The “cholesterol–years” score (CYS) for assessing the lifelong exposure to hypercholesterolaemia was calculated by modifying the formula of Hoeg et al,11 as follows: the total cholesterol concentration (mmol/l) of each patient at the time of original diagnosis was multiplied by the age of patient at diagnosis; the mean cholesterol concentration in the patient while on treatment before the introduction of statins was multiplied by the number of years of non-statin treatment; finally, the mean cholesterol concentration on statin treatment was multiplied by the number of years of statin treatment up to the time of echocardiographic examination. The sum of the pretreatment, non-statin treatment, and statin treatment cholesterol × years scores gave the total CYS. The average lifetime CYS was derived by dividing the total CYS by the current age of the patient.
Values are expressed as mean (SD). Logarithmic transformation of Lp(a) values was performed in order to normalise its highly skewed distribution and enable calculation of the geometric mean. Differences between means were compared with unpaired Student’s ttest. The significance of any differences in proportions was tested with the χ2 statistic. Spearman’s rank correlation coefficients were used to assess relations between variables. Multivariate stepwise regression analysis was used to assess independence of associations. A p value of < 0.05 was considered statistically significant.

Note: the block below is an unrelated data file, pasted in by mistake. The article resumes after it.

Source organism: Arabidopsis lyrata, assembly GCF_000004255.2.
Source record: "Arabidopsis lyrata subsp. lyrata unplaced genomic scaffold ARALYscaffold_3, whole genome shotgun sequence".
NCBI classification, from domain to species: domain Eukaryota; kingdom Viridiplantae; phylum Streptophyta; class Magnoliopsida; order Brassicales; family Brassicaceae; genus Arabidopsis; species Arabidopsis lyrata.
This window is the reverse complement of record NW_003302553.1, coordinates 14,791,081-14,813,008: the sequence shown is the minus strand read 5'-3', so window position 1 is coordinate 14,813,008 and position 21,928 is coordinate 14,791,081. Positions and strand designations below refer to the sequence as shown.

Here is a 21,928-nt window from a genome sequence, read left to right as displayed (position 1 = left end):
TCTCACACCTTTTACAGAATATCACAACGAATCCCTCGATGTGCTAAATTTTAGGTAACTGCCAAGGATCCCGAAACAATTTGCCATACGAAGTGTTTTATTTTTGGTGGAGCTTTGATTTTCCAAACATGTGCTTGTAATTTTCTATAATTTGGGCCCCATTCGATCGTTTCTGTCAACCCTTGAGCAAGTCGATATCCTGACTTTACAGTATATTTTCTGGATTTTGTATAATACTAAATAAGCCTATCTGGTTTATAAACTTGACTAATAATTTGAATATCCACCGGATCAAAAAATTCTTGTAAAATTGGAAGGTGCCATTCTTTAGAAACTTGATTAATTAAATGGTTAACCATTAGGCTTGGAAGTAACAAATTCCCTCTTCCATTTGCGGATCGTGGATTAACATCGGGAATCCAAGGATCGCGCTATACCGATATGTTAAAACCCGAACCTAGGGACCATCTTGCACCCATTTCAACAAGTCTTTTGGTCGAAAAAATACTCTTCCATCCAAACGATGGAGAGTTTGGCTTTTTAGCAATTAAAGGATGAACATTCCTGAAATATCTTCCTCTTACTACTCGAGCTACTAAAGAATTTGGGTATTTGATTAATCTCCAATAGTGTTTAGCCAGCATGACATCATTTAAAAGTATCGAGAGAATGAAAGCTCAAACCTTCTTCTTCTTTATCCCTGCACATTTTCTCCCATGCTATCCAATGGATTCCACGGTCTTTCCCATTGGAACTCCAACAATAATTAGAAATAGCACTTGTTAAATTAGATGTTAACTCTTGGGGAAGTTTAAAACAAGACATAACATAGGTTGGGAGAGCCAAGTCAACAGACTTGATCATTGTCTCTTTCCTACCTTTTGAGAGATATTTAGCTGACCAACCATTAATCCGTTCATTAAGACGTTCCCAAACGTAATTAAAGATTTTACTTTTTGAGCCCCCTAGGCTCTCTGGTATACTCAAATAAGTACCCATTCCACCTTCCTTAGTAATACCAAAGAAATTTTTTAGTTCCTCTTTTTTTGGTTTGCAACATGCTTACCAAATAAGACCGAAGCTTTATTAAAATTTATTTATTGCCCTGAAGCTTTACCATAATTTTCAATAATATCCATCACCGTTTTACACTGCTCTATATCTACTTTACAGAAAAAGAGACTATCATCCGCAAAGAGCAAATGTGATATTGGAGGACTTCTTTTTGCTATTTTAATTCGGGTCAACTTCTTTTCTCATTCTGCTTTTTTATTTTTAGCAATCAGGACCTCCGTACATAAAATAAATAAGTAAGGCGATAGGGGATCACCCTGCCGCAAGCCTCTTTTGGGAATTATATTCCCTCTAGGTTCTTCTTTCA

Tables 1 and 2 show the lipid characteristics of the six homozygous subjects, and table 3 shows the echocardiographic findings. None of the homozygotes was hypertensive or a smoker. Case 6 had undergone cardiac surgery in 1984 and Doppler information was not available at that time. Therefore in table 3, we give her peak to peak transaortic gradient obtained by cardiac catheterisation before surgery and the corresponding lipid values.